30 March 2007

You Can't Keep a Good MiniFig Down!

Happy Weekend Everyone!

This posting is for Greg Horne, the man behind the Duchy of Alzheim. Here's a slightly (emphasis on slightly) better photo of the 25mm Prussian ensign by MiniFigs that I'm using with the RSM95 grenadiers on which I'm currently working.

Greg dropped me a line earlier today, asking about my flag bearer. Of course, RSM includes ensigns within the figure range. But these come minus a flagpole cast within the figure's hands. Since I have some extra MiniFig Prussian ensigns on hand, purchased for use with my plastic 1/72 Revell figures, it seemed reasonable to at least see how the MiniFigs and RSMs work together. Not too badly in my eyes.

The MiniFigs are a bit on the stocky side, but you don't really notice that when viewing even 20-odd figures together. Much less a full unit of 60+ models! There is also a slight difference in height, but that would be the case if I had used the RSM ensign too. Apparently, the men who carried the standards in Prussian infantry regiments of the 18th century were very junior officers (or perhaps among the upper echelon of the enlisted men?). So, maybe this is reflected in the shorter stature of these particular figures?

Anyway, yes, get yourself some 25mm MiniFig ensigns, Greg, if you prefer something else to what RSM currently offers.

On another note, the Board of Tourism here at The Grand Duchy of Stollen informs me that just over 7,100 visitors have dropped by since the blog began last summer. In celebration of this momentous occasion, Oberfeldwebel Klatschen is having an extra large stein of Turkish coffee this evening plus a clay pipe full of the finest Virginia tobacco. And Grand Duke Irwin Amadeus II has asked that I convey his hearty thank-yous and good wishes to all of you who have made The Grand Duchy of Stollen a part of your normal (??!!) internet activities.

Finally, for those of you who have your own imaginary campaigns going -- and there seem to be quite a few of us around the world now -- what is it about imaginary campaigns, their armies, and generals that so captivates you? Do you see any distinct advantages that fictitious campaigns have over 'historical' refights on our table tops? If you have a few minutes, please share your thoughts with us here. Even if you don't currently engage in a fictitious campaign, it would still be interesting to hear your ideas.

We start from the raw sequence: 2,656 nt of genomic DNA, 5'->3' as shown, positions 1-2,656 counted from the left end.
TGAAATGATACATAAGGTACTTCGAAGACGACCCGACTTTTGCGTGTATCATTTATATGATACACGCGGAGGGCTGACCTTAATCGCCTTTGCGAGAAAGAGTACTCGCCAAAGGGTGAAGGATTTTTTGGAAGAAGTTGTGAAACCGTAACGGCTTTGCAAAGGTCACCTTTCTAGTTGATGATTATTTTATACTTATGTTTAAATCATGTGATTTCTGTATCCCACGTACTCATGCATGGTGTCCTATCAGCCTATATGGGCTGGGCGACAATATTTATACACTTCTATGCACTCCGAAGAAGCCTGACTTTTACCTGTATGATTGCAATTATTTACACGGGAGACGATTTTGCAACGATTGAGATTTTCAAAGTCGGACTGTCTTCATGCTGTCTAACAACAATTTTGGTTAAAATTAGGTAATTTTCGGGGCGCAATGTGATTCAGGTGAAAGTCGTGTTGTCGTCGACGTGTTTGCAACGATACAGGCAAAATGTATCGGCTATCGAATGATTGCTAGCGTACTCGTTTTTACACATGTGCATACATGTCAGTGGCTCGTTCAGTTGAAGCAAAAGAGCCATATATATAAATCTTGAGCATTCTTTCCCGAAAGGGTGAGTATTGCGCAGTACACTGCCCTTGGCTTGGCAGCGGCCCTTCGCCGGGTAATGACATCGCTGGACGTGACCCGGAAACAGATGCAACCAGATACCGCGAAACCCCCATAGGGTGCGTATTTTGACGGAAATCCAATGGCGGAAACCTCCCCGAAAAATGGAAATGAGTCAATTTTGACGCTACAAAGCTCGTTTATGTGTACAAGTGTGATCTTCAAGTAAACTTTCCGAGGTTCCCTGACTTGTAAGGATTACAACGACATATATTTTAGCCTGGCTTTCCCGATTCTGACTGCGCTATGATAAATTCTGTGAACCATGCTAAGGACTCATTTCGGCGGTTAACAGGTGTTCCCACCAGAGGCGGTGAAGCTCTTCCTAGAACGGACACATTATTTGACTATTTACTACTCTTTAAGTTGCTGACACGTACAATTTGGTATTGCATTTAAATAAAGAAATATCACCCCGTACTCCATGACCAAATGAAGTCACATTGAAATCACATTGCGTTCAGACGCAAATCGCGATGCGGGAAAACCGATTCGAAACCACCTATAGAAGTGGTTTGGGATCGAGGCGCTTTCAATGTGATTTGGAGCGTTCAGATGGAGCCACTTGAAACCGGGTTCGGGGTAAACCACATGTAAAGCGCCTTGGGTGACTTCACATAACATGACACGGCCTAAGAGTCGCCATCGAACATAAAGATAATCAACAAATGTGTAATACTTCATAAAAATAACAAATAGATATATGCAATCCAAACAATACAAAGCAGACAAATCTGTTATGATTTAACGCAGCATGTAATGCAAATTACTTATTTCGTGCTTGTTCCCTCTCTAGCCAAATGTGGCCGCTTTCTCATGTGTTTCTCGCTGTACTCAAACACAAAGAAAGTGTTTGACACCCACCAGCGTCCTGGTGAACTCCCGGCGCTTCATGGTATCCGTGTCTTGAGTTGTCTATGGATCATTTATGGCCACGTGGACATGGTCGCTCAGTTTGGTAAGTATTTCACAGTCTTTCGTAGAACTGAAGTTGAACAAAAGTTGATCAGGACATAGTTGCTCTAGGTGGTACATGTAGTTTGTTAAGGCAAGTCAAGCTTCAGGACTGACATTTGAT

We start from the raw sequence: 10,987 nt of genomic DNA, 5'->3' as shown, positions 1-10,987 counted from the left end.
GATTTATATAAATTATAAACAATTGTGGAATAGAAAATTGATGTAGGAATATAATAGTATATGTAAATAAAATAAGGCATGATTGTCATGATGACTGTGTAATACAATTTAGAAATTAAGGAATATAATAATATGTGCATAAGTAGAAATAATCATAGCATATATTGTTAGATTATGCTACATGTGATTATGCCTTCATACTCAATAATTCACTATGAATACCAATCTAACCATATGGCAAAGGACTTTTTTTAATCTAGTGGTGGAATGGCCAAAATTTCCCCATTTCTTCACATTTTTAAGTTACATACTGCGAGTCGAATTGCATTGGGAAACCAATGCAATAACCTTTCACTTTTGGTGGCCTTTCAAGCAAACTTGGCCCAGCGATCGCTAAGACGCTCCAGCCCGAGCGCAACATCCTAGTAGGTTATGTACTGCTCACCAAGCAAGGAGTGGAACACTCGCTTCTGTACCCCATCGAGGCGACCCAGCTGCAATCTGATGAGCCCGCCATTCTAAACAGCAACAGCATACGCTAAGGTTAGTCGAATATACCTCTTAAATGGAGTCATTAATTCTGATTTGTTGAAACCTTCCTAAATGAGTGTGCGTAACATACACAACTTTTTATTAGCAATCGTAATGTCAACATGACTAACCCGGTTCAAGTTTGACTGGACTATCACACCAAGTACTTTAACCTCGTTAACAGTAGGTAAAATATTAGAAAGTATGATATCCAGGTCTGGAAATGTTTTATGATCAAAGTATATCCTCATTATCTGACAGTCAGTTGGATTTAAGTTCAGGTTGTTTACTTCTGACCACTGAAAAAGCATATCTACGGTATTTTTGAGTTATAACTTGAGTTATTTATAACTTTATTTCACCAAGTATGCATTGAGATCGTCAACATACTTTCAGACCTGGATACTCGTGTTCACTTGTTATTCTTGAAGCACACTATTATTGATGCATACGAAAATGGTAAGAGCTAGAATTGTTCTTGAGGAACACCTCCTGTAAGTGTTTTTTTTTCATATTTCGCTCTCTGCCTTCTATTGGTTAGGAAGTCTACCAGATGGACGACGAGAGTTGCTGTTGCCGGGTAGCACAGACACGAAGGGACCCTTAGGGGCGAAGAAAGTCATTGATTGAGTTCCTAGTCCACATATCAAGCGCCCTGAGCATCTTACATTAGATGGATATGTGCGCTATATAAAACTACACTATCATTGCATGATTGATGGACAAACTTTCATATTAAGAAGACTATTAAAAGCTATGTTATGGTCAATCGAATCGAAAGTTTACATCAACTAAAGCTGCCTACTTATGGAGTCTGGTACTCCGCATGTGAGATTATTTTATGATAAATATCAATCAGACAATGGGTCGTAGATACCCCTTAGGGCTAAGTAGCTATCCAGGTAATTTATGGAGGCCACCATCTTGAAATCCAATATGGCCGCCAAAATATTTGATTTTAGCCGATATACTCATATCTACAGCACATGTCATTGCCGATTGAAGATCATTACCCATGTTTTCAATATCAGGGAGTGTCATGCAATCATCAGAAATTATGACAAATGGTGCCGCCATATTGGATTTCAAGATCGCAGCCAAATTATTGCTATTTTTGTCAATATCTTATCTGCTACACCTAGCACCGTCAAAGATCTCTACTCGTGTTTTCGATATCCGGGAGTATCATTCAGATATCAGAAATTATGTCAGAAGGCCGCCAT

Ok, enough chit-chat, men. I've got two-dozen RSM grenadiers waiting over on the other table. And they're clamoring for red vests, white shoulderbelts, and musket straps. . .

Enjoy your weekend whereever you are in the world!

2 comments:

Bluebear Jeff said...

For me one of the advantages of a fictional country is that I have a "blank slate". By that I mean that I can create my own history.

Units will evolve (or get worse) as they campaign over the years. Legends will be created over time.

And, of course, we can choose our uniform colors as well.

Furthermore, with an historical army, I feel constrained by history . . . not that this is totally bad, but I'd rather have that "blank slate".


-- Jeff of Saxe-Bearstein

Grimsby Mariner said...

Congratulation on the project & blog.

I have to admit that the coffee and pipe sounds good(I gave up the pipe a year ago but still miss it occasionally).

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